The Dog Days of Summer symbolize the beginning of the end of Summer. These are usually the hottest, muggiest, driest, and steamiest days of the year. In addition to long days of blistering and stifling heat, it is also a period of drought and occasionally intense thunderstorms.
Initially coined by the ancient Romans, they defined the period of Dog Days being between July 3, to August 11. It is believed this is the period when Sirius, the Dog Star rises at the same time of the sun, and positions itself in the heavens to generate higher temperatures. Naturally, barring a necessity, the searing heat during the peak hours of the day inclines us to stay indoors, but there are safeguards we can utilize to survive the hottest of days. It goes without saying that adequate and continuous hydration must be a key staple to survive these days. Drink fluids all day, water preferably, but if not, at least try to limit your caffeine and alcohol intake. Try eating lighter and healthier by incorporating more fruit, salad and vegetables into your diet. This is gravely important for those who labor outside or kids who are outside for the majority of the day. If this is the case, try to wear lightweight, layered clothing including some type of headgear. If you and your kids are going to the beach or the pool, please be sure to wear an adequate amount of sunscreen.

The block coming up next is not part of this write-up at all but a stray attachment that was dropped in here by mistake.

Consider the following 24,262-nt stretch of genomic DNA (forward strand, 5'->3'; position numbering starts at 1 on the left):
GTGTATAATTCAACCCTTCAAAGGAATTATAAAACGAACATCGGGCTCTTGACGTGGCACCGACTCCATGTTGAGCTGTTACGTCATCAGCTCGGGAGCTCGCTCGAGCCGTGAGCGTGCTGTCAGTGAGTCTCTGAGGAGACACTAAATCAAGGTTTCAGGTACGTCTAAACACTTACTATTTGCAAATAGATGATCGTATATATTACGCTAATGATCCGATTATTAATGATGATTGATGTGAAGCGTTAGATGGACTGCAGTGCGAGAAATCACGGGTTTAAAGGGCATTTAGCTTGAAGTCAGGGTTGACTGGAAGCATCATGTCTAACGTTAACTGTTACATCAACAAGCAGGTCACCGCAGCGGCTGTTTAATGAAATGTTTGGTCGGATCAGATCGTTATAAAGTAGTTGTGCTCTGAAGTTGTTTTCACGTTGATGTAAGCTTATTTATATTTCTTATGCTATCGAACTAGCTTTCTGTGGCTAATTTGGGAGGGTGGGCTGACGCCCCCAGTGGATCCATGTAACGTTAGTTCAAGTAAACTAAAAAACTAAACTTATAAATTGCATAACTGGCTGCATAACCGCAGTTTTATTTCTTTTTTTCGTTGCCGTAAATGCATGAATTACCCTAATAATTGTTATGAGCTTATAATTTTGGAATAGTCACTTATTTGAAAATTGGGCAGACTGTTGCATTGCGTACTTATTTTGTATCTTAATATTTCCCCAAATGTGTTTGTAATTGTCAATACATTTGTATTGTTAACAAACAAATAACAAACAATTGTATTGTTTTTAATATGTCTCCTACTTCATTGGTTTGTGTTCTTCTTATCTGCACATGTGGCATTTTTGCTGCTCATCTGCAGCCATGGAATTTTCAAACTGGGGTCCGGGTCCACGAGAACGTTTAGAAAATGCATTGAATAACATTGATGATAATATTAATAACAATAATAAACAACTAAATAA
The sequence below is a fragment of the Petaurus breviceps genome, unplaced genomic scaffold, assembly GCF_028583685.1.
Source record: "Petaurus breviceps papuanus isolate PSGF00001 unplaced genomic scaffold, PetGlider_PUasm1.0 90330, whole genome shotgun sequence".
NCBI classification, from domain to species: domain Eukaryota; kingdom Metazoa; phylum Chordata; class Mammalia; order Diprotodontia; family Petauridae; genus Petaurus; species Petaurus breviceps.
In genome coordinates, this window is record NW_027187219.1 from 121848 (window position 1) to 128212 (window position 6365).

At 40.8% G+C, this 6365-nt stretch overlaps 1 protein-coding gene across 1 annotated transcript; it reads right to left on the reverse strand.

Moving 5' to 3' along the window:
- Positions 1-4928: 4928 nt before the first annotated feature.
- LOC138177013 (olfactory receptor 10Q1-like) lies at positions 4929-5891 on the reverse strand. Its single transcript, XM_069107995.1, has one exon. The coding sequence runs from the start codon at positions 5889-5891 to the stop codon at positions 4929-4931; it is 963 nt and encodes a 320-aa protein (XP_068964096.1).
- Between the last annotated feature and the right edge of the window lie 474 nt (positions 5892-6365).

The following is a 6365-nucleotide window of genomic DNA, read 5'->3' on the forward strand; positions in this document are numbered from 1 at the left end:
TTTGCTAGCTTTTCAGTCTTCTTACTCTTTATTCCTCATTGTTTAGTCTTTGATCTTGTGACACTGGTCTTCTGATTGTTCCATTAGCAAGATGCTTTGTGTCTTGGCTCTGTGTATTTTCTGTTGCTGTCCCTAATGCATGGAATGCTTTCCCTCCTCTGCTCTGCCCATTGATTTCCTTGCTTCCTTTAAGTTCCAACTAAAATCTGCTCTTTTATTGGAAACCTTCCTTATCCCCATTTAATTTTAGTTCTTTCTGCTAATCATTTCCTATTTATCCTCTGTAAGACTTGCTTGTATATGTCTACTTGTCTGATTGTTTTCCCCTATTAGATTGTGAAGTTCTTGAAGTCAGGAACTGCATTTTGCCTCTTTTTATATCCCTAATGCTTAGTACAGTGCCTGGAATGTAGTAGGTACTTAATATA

We must also be mindful to keep a close eye on our seniors. The older they get, the harder it becomes to regulate their body temperature, especially when perspiring. Seniors with pacemakers or heart-related maladies should be monitored continuously. Heat is one of the leading causes of weather-related deaths in the U.S. causing hundreds of fatalities a year. So please take the necessary precautions by keeping a close eye on our friends and family. In so doing, together we can get through the Dog Days of Summer.